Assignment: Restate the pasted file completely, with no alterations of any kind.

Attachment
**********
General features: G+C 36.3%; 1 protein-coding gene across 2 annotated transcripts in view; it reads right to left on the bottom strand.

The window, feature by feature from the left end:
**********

General features: G+C 36.3%; 1 protein-coding gene across 2 annotated transcripts in view; it reads right to left on the bottom strand.

The window, feature by feature from the left end: